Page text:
The Castner ice cave, a popular hiking destination along the Richardson Highway near Delta Junction, has partially collapsed. The front portion of the cave, located at the base of Castner Glacier, is gone, but the back part is still standing.
The first report that the cave collapsed came from hikers on Wednesday. Bureau of Land Management Field Manager Marnie Graham said that they do not know exactly when the collapse occurred but added that “We expect that it occurred this past week with hot weather.” The collapse was not entirely unexpected because “glacial landscapes are always changing,” although Graham said they have not studied the Castner Glacier or made predictions about how it might change.
Glacial caves such as the Castner ice cave are formed by water, explained Martin Truffer, a professor of physics at the University of Alaska Fairbanks and a member of UAF’s Glacier Group. When ice thaws, water runs to the bottom of the glacier. It often trickles into crevasses and hollows out ice, thereby forming a water channel running through the ice, somewhat akin to a hose.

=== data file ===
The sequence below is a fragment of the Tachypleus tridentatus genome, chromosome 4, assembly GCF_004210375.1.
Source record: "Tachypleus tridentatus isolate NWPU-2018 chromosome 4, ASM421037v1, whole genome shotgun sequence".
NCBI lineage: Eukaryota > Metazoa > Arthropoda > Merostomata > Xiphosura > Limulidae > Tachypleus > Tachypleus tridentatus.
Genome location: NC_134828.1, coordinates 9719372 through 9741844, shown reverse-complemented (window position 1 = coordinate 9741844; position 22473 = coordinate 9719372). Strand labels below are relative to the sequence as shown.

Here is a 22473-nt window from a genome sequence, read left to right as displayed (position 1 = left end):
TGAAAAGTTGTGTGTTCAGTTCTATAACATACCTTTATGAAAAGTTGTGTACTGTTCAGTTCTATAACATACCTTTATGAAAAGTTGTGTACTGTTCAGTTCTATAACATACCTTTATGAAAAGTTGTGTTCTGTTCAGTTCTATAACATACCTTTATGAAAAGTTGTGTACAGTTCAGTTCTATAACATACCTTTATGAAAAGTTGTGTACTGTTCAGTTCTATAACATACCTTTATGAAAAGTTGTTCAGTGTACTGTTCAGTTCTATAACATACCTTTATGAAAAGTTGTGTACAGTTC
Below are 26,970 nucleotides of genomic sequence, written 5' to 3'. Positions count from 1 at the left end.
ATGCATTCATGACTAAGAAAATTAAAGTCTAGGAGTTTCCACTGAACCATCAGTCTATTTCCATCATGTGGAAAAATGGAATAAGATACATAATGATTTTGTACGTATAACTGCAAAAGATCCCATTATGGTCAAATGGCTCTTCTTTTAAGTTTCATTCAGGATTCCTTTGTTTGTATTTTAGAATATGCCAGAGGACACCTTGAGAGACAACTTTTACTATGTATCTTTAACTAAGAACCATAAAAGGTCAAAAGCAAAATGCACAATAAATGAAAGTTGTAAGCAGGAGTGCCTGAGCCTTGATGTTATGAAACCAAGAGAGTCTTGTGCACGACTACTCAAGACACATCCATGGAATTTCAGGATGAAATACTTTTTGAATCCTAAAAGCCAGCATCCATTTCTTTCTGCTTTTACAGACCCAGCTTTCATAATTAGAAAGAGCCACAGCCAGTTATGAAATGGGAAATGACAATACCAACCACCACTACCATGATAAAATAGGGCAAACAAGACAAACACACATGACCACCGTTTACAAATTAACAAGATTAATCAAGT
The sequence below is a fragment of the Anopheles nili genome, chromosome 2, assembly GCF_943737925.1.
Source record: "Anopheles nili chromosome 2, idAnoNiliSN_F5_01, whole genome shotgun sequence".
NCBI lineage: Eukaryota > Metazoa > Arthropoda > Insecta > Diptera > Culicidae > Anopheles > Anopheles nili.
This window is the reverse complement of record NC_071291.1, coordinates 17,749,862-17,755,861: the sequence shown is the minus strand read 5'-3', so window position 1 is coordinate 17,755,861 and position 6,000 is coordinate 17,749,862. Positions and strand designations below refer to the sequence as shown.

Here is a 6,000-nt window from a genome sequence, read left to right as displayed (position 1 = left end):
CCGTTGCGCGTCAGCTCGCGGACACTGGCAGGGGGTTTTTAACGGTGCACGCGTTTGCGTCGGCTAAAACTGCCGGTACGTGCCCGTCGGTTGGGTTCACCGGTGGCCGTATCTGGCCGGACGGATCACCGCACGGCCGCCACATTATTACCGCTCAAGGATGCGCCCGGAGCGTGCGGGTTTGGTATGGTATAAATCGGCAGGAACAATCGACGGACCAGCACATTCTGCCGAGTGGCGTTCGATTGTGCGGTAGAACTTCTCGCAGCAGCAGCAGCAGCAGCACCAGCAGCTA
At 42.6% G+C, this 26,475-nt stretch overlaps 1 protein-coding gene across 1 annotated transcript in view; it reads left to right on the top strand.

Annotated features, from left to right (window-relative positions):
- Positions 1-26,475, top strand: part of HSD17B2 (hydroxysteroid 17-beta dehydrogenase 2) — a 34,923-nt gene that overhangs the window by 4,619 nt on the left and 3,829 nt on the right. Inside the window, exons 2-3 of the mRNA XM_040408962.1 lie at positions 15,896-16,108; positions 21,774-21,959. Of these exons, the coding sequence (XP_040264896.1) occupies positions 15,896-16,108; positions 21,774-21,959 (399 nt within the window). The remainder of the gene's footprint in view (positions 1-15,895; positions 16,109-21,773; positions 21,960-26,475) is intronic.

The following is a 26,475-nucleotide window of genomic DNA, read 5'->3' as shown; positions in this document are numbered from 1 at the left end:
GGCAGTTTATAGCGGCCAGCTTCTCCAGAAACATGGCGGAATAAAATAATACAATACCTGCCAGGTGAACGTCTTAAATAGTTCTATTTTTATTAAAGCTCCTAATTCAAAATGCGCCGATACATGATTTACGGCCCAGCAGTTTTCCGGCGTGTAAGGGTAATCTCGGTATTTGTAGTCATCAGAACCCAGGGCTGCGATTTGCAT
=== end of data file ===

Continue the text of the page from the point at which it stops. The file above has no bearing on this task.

Caves collapse when the ice on top becomes too thin to support the structure. Intuitively, this often occurs in the summer months due to warm weather.
Truffer was unsure how long the Castner cave has existed but said it has been there for at least several decades, and he was fairly confident that the Castner cave has collapsed before. “It’s a very dynamic environment,” he said of the glacial landscape.
Glaciers everywhere are retreating each year, causing caves located at their bases to collapse. It is very normal for caves to fall in, Truffer said. “It’s almost inevitable,” he added.
At the end of a flat and easy roughly one-mile walk from the road, the cave has become a popular tourist attraction in recent years. Approximately 8,000 people visited the cave in the past year, Graham said. She added that interest in the cave has been growing for the past five years but dramatically increased over the last two years.
While there is too much water running through the cave to enter it in the summer, at this point enough of the formation remains that people will likely be able to go inside the cave again in the winter.